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Thread: Road Trippin'

  1. #11
    Senior Member Deadphans's Avatar
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    I would love a vanagon! The pop up camper type with a kitchen and such. Have always wanted one but every one I come across was in not so great condition.
    "In seed time learn, in harvest teach, in winter enjoy." -D'Signore's, Tide Mill Farm, Edmunds, Maine.

  2. #12
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    2004 Sprinter owner here - fabricated a bed frame so we can take our mattress from home with us - lived on the road this summer for 6 weeks in it - 8800 miles....We got a smidge over 21 MPG over the whole trip..This is a long wheelbase unit...OK, now, to bring this back to hammocks....

    I'm trying to see how much info I can find on how much the roof will hold....or, figure out a framing solution inside to hang from when I "adventure" on my own....

    Saw a couple of posts here where setups were built for hanging in a van....It sure sounds nice to get the bed out of the way easily and gain the floor space for other things!!

  3. #13

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    How about a roll bar type of structure (hoop) fore and aft with a single bar (backbone) running mid-line between the two. Similar to turtle lady's indoor hammock stands. This way you wouldn't lose any significant useable space and would not block any doors or access. You could clip the hammocks in when needed and easily remove for living space.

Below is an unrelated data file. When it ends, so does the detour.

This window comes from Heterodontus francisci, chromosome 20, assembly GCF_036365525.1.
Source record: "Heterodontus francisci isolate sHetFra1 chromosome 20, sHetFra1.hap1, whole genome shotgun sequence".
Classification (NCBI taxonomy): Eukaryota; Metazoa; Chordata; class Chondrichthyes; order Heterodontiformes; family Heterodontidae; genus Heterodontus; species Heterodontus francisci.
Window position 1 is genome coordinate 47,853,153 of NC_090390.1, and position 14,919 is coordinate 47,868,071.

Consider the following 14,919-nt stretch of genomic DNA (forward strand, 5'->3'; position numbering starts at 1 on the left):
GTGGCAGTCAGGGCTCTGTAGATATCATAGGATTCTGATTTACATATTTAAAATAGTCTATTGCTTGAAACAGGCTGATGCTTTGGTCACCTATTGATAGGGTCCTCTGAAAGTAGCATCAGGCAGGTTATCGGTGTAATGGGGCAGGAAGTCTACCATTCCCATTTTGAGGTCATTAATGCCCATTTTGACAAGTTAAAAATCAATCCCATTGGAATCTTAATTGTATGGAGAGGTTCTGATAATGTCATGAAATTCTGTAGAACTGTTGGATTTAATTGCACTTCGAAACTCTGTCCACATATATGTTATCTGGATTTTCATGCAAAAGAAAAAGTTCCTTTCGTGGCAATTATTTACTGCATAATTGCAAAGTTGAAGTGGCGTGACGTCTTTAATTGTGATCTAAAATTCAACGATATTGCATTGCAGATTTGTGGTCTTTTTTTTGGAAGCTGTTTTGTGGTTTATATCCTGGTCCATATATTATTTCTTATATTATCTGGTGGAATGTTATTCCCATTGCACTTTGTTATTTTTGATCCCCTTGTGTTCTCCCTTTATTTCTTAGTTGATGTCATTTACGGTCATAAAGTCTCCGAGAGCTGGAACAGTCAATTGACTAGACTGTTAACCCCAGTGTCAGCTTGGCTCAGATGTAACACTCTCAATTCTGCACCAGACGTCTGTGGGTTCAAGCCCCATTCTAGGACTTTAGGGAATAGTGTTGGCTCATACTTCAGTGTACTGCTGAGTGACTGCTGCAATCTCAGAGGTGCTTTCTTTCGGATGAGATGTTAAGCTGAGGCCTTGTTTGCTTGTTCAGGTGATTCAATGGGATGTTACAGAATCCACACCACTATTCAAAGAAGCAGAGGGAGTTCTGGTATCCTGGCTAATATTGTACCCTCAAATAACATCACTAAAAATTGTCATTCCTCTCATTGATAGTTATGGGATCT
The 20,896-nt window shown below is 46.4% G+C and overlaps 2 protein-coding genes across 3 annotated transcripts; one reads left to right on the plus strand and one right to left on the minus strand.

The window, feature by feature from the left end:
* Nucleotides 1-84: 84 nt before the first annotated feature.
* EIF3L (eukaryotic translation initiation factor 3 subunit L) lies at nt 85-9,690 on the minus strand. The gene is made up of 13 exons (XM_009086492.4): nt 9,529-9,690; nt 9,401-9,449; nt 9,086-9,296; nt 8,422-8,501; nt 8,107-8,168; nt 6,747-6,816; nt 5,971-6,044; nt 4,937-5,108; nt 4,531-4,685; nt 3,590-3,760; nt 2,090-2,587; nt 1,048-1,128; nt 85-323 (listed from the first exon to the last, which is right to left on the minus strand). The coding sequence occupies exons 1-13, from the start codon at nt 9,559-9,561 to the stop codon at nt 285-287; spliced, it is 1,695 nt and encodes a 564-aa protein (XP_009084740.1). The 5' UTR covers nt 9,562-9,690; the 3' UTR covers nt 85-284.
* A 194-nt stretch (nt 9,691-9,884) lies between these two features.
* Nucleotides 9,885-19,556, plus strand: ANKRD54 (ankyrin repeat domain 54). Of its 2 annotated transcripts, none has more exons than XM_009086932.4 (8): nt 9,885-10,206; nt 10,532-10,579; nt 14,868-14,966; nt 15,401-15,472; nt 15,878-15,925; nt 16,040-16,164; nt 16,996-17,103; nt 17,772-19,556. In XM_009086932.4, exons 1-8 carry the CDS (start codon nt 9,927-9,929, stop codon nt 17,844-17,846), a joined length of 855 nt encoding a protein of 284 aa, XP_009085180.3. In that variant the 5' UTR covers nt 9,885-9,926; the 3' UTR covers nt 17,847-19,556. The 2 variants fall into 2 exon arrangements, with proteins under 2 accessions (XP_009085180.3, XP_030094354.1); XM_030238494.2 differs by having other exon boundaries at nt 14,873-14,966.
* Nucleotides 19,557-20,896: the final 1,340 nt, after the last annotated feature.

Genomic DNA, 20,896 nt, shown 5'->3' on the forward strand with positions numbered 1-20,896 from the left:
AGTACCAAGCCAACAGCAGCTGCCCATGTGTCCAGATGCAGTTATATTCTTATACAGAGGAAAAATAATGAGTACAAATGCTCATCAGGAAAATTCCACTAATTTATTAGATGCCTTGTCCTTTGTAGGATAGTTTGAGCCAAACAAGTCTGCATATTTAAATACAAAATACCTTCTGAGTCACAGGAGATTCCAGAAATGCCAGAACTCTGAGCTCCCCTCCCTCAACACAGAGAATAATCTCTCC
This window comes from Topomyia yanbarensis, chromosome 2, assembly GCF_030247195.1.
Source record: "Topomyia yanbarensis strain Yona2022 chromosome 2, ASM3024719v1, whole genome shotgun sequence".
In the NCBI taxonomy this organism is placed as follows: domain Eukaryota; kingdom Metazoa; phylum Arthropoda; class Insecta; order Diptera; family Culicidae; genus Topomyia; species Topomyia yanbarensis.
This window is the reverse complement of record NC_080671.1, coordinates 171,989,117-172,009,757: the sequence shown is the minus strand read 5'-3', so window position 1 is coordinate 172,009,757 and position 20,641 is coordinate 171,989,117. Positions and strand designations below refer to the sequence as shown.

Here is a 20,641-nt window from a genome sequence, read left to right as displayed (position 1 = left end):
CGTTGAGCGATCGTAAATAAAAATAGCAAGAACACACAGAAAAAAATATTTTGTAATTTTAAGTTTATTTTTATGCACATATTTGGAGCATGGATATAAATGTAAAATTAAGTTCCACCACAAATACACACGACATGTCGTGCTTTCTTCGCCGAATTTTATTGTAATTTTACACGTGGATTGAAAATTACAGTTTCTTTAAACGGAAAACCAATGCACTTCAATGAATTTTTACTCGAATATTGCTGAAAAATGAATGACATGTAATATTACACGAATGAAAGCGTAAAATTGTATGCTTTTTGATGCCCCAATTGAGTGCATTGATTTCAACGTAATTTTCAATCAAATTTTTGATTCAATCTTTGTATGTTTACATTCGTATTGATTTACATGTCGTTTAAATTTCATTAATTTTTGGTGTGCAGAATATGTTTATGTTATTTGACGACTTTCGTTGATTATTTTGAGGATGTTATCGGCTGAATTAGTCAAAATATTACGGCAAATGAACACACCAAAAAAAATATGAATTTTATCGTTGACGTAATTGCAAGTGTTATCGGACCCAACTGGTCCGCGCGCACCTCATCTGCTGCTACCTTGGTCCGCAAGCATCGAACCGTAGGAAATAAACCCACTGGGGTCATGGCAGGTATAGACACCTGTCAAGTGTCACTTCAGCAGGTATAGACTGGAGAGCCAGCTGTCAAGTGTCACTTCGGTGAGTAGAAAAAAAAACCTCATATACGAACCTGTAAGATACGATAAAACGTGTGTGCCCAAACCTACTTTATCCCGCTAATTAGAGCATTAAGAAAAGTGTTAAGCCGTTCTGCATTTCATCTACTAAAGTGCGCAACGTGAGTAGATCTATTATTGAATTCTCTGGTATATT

Jason

  4. #14
    Senior Member Les Rust's Avatar
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    We have a 2000 Honda Odyssey that has been a great vehicle--comfortable and pretty fuel-efficient. Might not be big enough for two hammockers, but a quality ride all the way around. I don't have a lot to add to this conversation, but I sure am interested in hearing what some of the HF crowd comes up with. Got a love such an opening for innovation.

  5. #15
    in it for the naps oldgringo's Avatar
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    Quote Originally Posted by jwright View Post
    How about a roll bar type of structure (hoop) fore and aft with a single bar (backbone) running mid-line between the two. Similar to turtle lady's indoor hammock stands. This way you wouldn't lose any significant useable space and would not block any doors or access. You could clip the hammocks in when needed and easily remove for living space.
    Jason
    I can't address the Sprinter particularly, but in general, modern vehicles are designed to provide rollover protection, so the structure you envision is already in place. If you look at a bare bones commercial model, this is readily apparent.

    Using my 2011 Chevy as an example, the framing for the rear cargo doors provides one arch, or roll bar...there is another behind the front driver and passenger doors, and the windshield frame provides a third. The frame for the side cargo door lends additional support. These are all tied together by a sort of "halo" at the juncture of the body sides and roof.

    The Sprinter is now sold by Freightliner dealers, and is too rich for my blood, but a recent introduction by Nissan is worth a look for anyone for whom stand up headroom is important.
    Dave

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  6. #16
    Senior Member AaronAlso's Avatar